Table 1 and Figure 3 present the results of histomorphometric evaluation of the different groups and intervals. Repeated-measures analysis of variance showed that there were statistically significant differences in formation of total bone, lamellar bone, and woven bone as well as the in the existing fibrous connective tissue between the groups ( 𝑃 < . 0 5 ). Based on the paired 𝑡 -test, both EMD/BC with and without membrane showed statistically significant differences in total bone formation and lamellar bone formation compared with the membrane-only and the control groups ( 𝑃 < . 0 5 ). However, there was a statistically significant difference in woven bone formation only with the control group. EMD/BC with membrane had the most lamellar bone formation, but this was not statistically significantly different versus EMD/BC without membrane in the mean percentages of total and woven bone formation (paired 𝑡 -test, 𝑃 > . 0 5 ). Also, both EMD/BC experimental groups (both with and without membrane) showed a statistically significant difference in existing fibrous connective tissue with the membrane-only and control groups, as well as with each other ( 𝑃 < . 0 5 ).

tab1
Table 1: Mean percentage (± SDs) of tissue areas for each experimental group.
196791.fig.003
Figure 3: The mean percentages of lamellar bone, woven bone, and fibrous connective tissue for each experimental group and time interval. EMD/BC + M: EMD/BC with membrane; EMD/BC: EMD/BC without membrane; M: membrane only; C: control.

The results of immunohistochemical evaluation and the intensity of staining for OPN in the different groups are shown in Table 2; samples are shown in Figure 4. The Friedman test demonstrated that there were statistically significant differences between all experimental groups, so the Wilcoxon test was used to compare individual pairs of groups, with the level of significance set at 𝛼 = . 0 5 . It revealed that only EMD/BC with membrane showed a statistically significant difference versus the membrane-only and control groups. There were no statistically significant differences between the other experimental groups regarding the intensity of staining for OPN.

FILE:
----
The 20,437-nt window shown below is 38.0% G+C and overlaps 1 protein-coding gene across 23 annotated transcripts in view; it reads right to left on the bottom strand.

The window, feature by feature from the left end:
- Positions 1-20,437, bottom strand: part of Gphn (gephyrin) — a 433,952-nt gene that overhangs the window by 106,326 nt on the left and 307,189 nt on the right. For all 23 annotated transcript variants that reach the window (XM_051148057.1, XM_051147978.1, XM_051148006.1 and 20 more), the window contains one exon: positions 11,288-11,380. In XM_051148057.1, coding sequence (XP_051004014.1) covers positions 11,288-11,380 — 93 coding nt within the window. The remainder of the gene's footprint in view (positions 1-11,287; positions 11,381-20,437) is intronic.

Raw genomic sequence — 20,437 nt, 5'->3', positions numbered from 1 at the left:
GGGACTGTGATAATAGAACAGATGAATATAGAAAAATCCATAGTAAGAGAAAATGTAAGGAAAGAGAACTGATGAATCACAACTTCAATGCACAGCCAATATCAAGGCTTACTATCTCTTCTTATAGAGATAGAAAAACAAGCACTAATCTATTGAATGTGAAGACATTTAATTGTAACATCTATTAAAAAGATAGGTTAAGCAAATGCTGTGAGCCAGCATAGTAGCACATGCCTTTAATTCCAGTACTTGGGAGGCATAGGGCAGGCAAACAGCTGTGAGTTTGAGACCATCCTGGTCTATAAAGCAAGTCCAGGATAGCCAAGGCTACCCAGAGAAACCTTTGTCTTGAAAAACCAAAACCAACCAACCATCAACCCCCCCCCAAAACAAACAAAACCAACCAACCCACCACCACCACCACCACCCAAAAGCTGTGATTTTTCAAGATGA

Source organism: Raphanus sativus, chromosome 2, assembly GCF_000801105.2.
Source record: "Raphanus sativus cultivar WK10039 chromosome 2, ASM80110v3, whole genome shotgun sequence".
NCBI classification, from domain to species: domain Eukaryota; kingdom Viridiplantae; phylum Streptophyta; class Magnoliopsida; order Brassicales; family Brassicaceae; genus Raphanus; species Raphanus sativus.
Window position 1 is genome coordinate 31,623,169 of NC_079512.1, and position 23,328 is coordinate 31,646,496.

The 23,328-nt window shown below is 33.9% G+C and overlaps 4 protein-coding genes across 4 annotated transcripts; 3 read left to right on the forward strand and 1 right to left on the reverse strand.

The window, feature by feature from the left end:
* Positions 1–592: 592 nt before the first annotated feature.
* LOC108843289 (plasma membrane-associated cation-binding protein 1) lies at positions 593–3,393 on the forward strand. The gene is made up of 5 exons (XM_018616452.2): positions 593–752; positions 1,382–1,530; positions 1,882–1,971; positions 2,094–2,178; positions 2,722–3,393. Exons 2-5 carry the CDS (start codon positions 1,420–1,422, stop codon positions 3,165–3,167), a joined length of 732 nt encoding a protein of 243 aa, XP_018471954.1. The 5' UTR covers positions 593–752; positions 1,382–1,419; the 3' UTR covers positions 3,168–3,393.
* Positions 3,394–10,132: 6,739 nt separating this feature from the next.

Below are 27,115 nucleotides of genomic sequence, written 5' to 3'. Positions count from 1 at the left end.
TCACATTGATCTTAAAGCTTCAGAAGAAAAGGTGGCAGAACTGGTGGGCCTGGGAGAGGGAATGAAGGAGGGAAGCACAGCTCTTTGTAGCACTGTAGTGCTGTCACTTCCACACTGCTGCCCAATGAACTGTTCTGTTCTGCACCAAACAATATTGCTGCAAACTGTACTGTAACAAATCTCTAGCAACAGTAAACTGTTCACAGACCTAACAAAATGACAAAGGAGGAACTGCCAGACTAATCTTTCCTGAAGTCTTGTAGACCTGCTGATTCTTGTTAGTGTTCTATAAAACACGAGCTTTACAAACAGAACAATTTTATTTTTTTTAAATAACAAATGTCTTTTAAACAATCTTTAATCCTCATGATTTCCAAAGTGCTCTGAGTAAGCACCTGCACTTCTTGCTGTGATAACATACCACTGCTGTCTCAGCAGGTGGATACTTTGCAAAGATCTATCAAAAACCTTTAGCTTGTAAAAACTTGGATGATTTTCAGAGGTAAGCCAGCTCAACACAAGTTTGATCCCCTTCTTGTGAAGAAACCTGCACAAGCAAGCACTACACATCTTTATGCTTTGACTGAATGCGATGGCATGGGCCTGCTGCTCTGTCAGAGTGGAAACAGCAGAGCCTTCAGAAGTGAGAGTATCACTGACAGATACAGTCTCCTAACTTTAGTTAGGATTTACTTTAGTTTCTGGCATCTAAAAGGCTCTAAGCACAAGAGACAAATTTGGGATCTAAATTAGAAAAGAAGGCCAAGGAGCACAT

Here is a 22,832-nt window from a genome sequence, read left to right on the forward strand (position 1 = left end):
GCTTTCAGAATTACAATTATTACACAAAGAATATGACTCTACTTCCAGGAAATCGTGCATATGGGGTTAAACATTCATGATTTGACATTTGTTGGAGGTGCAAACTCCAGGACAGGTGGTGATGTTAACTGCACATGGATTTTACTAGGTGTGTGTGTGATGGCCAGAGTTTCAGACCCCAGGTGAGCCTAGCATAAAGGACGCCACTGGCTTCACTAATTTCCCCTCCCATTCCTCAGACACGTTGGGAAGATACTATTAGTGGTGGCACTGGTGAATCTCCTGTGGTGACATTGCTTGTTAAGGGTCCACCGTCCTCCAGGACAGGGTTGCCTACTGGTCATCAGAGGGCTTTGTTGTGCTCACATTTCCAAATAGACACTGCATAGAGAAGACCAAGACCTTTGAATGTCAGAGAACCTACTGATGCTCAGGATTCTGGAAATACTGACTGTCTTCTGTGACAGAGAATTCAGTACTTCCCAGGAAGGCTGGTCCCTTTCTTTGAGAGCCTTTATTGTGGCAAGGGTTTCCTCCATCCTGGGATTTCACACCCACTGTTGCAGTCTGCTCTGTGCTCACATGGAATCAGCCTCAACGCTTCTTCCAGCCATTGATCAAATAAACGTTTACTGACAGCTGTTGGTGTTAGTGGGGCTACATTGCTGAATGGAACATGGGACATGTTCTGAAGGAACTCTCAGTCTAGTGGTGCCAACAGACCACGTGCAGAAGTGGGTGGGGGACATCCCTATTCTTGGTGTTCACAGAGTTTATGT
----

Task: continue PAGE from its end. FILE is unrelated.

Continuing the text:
tab2
Table 2: OPN staining intensity in each experimental group.
fig4
Figure 4: Immunohistochemical views of OPN stain intensity. ((a), magnification ×100) EMD/BC with membrane; ((b), ×400) EMD/BC without membrane; ((c); ×400) GBR group; ((d), ×400) control group. LB: lamellar bone, WB: woven bone, OB: osteoblast, OC: osteoclast, OPN: osteopontin-expressing cell.

4. Discussion

In the present study, in the defects treated with EMD/BC (with or without membrane), the mean percentage of new bone formation was greater than that seen the control and membrane-only groups during each interval. Also, the quality of the newly formed bone was improved, as evidenced by the higher percentage of lamellar bone formed in the EMD/BC groups. This improvement in bone formation might have resulted from the combined effects of EMD and BC. Emdogain is a commercially available mixture of EMDs. The composition of EMDs has been described as a hydrophobic enamel matrix protein complex derived from 6-month-old porcine tooth buds containing more than 90% amelogenin as well as enamelin, tuftelin, tuft proteins, ameloblastin [40], and other peptides such as bone morphogenetic proteins (BMPs) and transforming growth factor-beta (TGF-β) [41, 42]. It has been known that amelogenins are self-assembled into supermolecular aggregates, which are generated in insoluble extracellular matrix [43] with high affinity for collagens and HA [44, 45].

In vitro studies have demonstrated that EMDs stimulate bone cell proliferation and differentiation [5, 7, 8, 11, 12, 30, 46], affecting bone formation. Takayama et al. reported that BMP-like molecules (BMP-2, BMP-4, and BMP-7) in EMDs encourage the promotion of osteogenic differentiation [14]. Another study reported that the presence of EMDs can inhibit myoblastic development of cultured pluripotential mesenchymal cells and increase alkaline phosphatase activity [13]. Goda et al. reported that the BMP-2 and TGF-β in Emdogain can activate osteoblasts and enhance the production of collagenase (i.e., matrix metalloproteinase-1), which degrades matrix proteins in bone tissue microenvironments, resulting in the facilitation of bone regeneration [47, 48].

On the other hand, the HA/TCP carrier acts as a scaffold [36, 49]. This scaffold can play an important role in facilitating the attachment of stimulated cells, as well as promoting these cells to produce new bone [36]. It has been shown that biphasic calcium phosphate can increase the concentration of free calcium ions in the environment, which acts as a calcium reservoir, thereby assisting with bone formation [50].